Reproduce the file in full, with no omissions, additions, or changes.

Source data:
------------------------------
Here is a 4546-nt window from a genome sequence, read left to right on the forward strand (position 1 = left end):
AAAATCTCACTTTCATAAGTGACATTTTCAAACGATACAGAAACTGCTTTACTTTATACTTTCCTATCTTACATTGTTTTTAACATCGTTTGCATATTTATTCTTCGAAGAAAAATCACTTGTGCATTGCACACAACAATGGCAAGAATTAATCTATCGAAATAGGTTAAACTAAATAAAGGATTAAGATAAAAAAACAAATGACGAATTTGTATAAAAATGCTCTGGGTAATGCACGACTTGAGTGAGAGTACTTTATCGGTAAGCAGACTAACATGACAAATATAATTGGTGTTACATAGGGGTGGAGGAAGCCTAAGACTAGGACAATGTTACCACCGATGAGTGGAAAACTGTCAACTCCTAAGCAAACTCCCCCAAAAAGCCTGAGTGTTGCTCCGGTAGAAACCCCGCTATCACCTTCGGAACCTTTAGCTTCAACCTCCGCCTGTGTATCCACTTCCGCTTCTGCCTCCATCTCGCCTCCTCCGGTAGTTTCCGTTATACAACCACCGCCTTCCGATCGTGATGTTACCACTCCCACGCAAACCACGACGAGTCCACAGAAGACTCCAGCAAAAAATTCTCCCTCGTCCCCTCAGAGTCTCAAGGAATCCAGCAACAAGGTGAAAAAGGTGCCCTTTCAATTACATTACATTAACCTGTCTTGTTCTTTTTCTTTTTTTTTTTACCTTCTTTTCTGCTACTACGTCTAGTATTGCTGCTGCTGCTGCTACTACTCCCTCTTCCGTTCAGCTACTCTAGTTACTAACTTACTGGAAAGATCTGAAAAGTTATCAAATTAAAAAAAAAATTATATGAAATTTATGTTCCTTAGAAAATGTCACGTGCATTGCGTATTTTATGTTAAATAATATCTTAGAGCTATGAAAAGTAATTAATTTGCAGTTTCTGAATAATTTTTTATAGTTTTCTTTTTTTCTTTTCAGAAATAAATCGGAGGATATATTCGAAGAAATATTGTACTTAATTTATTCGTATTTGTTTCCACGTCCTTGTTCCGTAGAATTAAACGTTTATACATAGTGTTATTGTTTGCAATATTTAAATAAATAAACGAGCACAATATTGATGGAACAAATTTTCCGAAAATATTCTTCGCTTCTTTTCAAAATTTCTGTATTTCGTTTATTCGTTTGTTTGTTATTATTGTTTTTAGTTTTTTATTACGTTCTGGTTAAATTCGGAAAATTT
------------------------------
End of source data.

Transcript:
Here is a 4546-nt window from a genome sequence, read left to right on the forward strand (position 1 = left end):
AAAATCTCACTTTCATAAGTGACATTTTCAAACGATACAGAAACTGCTTTACTTTATACTTTCCTATCTTACATTGTTTTTAACATCGTTTGCATATTTATTCTTCGAAGAAAAATCACTTGTGCATTGCACACAACAATGGCAAGAATTAATCTATCGAAATAGGTTAAACTAAATAAAGGATTAAGATAAAAAAACAAATGACGAATTTGTATAAAAATGCTCTGGGTAATGCACGACTTGAGTGAGAGTACTTTATCGGTAAGCAGACTAACATGACAAATATAATTGGTGTTACATAGGGGTGGAGGAAGCCTAAGACTAGGACAATGTTACCACCGATGAGTGGAAAACTGTCAACTCCTAAGCAAACTCCCCCAAAAAGCCTGAGTGTTGCTCCGGTAGAAACCCCGCTATCACCTTCGGAACCTTTAGCTTCAACCTCCGCCTGTGTATCCACTTCCGCTTCTGCCTCCATCTCGCCTCCTCCGGTAGTTTCCGTTATACAACCACCGCCTTCCGATCGTGATGTTACCACTCCCACGCAAACCACGACGAGTCCACAGAAGACTCCAGCAAAAAATTCTCCCTCGTCCCCTCAGAGTCTCAAGGAATCCAGCAACAAGGTGAAAAAGGTGCCCTTTCAATTACATTACATTAACCTGTCTTGTTCTTTTTCTTTTTTTTTTTACCTTCTTTTCTGCTACTACGTCTAGTATTGCTGCTGCTGCTGCTACTACTCCCTCTTCCGTTCAGCTACTCTAGTTACTAACTTACTGGAAAGATCTGAAAAGTTATCAAATTAAAAAAAAAATTATATGAAATTTATGTTCCTTAGAAAATGTCACGTGCATTGCGTATTTTATGTTAAATAATATCTTAGAGCTATGAAAAGTAATTAATTTGCAGTTTCTGAATAATTTTTTATAGTTTTCTTTTTTTCTTTTCAGAAATAAATCGGAGGATATATTCGAAGAAATATTGTACTTAATTTATTCGTATTTGTTTCCACGTCCTTGTTCCGTAGAATTAAACGTTTATACATAGTGTTATTGTTTGCAATATTTAAATAAATAAACGAGCACAATATTGATGGAACAAATTTTCCGAAAATATTCTTCGCTTCTTTTCAAAATTTCTGTATTTCGTTTATTCGTTTGTTTGTTATTATTGTTTTTAGTTTTTTATTACGTTCTGGTTAAATTCGGAAAATTT